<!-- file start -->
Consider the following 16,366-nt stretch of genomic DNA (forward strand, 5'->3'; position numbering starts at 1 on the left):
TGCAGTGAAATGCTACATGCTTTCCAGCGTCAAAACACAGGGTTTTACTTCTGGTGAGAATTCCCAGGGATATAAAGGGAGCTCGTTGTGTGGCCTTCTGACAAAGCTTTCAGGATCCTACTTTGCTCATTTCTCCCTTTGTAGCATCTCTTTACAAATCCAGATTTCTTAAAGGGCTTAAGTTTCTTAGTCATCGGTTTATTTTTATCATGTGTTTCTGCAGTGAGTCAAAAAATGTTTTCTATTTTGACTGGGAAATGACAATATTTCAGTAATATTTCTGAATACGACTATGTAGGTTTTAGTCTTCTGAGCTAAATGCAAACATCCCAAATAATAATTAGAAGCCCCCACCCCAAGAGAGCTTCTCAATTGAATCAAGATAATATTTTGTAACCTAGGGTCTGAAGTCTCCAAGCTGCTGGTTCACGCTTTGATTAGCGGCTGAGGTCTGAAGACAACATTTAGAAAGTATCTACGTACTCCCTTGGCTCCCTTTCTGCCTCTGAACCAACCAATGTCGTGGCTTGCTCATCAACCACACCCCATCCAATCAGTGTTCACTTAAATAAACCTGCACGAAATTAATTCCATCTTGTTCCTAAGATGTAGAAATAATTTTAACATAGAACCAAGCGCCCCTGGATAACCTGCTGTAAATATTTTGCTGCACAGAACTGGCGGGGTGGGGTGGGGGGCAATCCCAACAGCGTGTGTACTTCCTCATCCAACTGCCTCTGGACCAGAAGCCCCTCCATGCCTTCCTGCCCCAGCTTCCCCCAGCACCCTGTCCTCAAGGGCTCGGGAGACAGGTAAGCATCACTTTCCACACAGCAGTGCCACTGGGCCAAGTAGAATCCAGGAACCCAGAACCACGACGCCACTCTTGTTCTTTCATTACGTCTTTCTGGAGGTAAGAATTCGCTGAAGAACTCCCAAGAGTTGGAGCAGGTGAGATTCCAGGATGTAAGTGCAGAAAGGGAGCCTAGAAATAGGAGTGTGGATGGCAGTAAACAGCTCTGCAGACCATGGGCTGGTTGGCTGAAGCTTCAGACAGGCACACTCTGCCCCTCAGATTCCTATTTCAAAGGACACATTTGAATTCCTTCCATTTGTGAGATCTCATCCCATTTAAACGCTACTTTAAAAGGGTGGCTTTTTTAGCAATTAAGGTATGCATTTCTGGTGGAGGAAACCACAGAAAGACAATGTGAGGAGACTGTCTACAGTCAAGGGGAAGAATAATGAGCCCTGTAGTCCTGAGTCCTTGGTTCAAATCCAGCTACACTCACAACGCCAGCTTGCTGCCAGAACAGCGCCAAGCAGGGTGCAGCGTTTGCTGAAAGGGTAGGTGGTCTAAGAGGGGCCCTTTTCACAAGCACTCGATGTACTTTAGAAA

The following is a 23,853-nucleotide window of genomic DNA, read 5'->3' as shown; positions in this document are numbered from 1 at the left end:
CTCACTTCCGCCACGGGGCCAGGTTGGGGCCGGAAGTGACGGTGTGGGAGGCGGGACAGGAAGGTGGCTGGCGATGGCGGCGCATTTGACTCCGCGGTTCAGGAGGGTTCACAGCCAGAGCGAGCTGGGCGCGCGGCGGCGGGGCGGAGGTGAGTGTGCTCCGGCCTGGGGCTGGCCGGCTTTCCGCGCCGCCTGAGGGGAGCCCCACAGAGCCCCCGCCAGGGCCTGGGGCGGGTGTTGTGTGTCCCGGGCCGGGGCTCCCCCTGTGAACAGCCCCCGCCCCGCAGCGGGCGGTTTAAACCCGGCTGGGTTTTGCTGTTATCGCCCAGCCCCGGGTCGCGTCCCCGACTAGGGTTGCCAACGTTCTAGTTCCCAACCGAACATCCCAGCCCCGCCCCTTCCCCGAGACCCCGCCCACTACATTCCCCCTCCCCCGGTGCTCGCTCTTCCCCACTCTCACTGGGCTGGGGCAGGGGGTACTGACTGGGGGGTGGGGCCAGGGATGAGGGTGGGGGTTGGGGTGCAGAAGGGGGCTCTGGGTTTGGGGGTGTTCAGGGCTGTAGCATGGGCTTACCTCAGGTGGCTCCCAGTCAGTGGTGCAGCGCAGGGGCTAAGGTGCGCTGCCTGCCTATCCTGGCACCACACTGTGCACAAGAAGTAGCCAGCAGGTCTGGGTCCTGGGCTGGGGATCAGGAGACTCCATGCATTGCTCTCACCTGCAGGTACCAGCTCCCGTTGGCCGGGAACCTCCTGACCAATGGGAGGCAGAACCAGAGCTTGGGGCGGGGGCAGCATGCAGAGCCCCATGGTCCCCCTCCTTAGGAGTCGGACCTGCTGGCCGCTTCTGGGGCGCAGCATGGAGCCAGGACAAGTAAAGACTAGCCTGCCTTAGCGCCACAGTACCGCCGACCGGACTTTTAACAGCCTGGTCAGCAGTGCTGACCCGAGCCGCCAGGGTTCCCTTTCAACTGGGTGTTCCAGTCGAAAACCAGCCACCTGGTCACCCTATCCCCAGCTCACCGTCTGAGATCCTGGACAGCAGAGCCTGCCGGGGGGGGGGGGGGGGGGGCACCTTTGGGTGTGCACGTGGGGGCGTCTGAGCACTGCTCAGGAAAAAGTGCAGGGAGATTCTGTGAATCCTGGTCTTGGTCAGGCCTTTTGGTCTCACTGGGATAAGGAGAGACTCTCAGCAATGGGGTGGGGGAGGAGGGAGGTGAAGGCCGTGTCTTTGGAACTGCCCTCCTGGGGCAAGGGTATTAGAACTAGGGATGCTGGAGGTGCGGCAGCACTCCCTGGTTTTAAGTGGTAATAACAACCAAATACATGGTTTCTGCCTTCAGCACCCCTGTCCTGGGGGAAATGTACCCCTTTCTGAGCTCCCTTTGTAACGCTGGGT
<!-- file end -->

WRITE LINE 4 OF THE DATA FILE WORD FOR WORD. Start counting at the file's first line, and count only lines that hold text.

CTCACTTCCGCCACGGGGCCAGGTTGGGGCCGGAAGTGACGGTGTGGGAGGCGGGACAGGAAGGTGGCTGGCGATGGCGGCGCATTTGACTCCGCGGTTCAGGAGGGTTCACAGCCAGAGCGAGCTGGGCGCGCGGCGGCGGGGCGGAGGTGAGTGTGCTCCGGCCTGGGGCTGGCCGGCTTTCCGCGCCGCCTGAGGGGAGCCCCACAGAGCCCCCGCCAGGGCCTGGGGCGGGTGTTGTGTGTCCCGGGCCGGGGCTCCCCCTGTGAACAGCCCCCGCCCCGCAGCGGGCGGTTTAAACCCGGCTGGGTTTTGCTGTTATCGCCCAGCCCCGGGTCGCGTCCCCGACTAGGGTTGCCAACGTTCTAGTTCCCAACCGAACATCCCAGCCCCGCCCCTTCCCCGAGACCCCGCCCACTACATTCCCCCTCCCCCGGTGCTCGCTCTTCCCCACTCTCACTGGGCTGGGGCAGGGGGTACTGACTGGGGGGTGGGGCCAGGGATGAGGGTGGGGGTTGGGGTGCAGAAGGGGGCTCTGGGTTTGGGGGTGTTCAGGGCTGTAGCATGGGCTTACCTCAGGTGGCTCCCAGTCAGTGGTGCAGCGCAGGGGCTAAGGTGCGCTGCCTGCCTATCCTGGCACCACACTGTGCACAAGAAGTAGCCAGCAGGTCTGGGTCCTGGGCTGGGGATCAGGAGACTCCATGCATTGCTCTCACCTGCAGGTACCAGCTCCCGTTGGCCGGGAACCTCCTGACCAATGGGAGGCAGAACCAGAGCTTGGGGCGGGGGCAGCATGCAGAGCCCCATGGTCCCCCTCCTTAGGAGTCGGACCTGCTGGCCGCTTCTGGGGCGCAGCATGGAGCCAGGACAAGTAAAGACTAGCCTGCCTTAGCGCCACAGTACCGCCGACCGGACTTTTAACAGCCTGGTCAGCAGTGCTGACCCGAGCCGCCAGGGTTCCCTTTCAACTGGGTGTTCCAGTCGAAAACCAGCCACCTGGTCACCCTATCCCCAGCTCACCGTCTGAGATCCTGGACAGCAGAGCCTGCCGGGGGGGGGGGGGGGGGGGCACCTTTGGGTGTGCACGTGGGGGCGTCTGAGCACTGCTCAGGAAAAAGTGCAGGGAGATTCTGTGAATCCTGGTCTTGGTCAGGCCTTTTGGTCTCACTGGGATAAGGAGAGACTCTCAGCAATGGGGTGGGGGAGGAGGGAGGTGAAGGCCGTGTCTTTGGAACTGCCCTCCTGGGGCAAGGGTATTAGAACTAGGGATGCTGGAGGTGCGGCAGCACTCCCTGGTTTTAAGTGGTAATAACAACCAAATACATGGTTTCTGCCTTCAGCACCCCTGTCCTGGGGGAAATGTACCCCTTTCTGAGCTCCCTTTGTAACGCTGGGT